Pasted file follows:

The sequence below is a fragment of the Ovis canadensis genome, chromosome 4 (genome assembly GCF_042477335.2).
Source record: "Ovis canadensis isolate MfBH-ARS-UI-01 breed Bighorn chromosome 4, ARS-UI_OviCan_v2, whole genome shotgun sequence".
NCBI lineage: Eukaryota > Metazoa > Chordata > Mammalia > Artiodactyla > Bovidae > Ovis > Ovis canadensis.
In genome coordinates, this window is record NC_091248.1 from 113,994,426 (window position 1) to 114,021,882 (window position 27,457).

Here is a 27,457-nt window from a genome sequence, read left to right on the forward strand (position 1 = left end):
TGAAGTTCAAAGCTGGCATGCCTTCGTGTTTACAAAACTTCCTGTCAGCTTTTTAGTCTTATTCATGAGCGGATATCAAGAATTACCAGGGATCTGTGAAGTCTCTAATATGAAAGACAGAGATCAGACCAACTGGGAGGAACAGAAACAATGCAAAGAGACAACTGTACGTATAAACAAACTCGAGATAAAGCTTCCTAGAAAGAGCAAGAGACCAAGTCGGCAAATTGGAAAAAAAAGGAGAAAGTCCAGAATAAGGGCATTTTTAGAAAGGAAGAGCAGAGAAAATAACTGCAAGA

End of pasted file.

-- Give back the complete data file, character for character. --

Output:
The sequence below is a fragment of the Ovis canadensis genome, chromosome 4 (genome assembly GCF_042477335.2).
Source record: "Ovis canadensis isolate MfBH-ARS-UI-01 breed Bighorn chromosome 4, ARS-UI_OviCan_v2, whole genome shotgun sequence".
NCBI lineage: Eukaryota > Metazoa > Chordata > Mammalia > Artiodactyla > Bovidae > Ovis > Ovis canadensis.
In genome coordinates, this window is record NC_091248.1 from 113,994,426 (window position 1) to 114,021,882 (window position 27,457).

Here is a 27,457-nt window from a genome sequence, read left to right on the forward strand (position 1 = left end):
TGAAGTTCAAAGCTGGCATGCCTTCGTGTTTACAAAACTTCCTGTCAGCTTTTTAGTCTTATTCATGAGCGGATATCAAGAATTACCAGGGATCTGTGAAGTCTCTAATATGAAAGACAGAGATCAGACCAACTGGGAGGAACAGAAACAATGCAAAGAGACAACTGTACGTATAAACAAACTCGAGATAAAGCTTCCTAGAAAGAGCAAGAGACCAAGTCGGCAAATTGGAAAAAAAAGGAGAAAGTCCAGAATAAGGGCATTTTTAGAAAGGAAGAGCAGAGAAAATAACTGCAAGA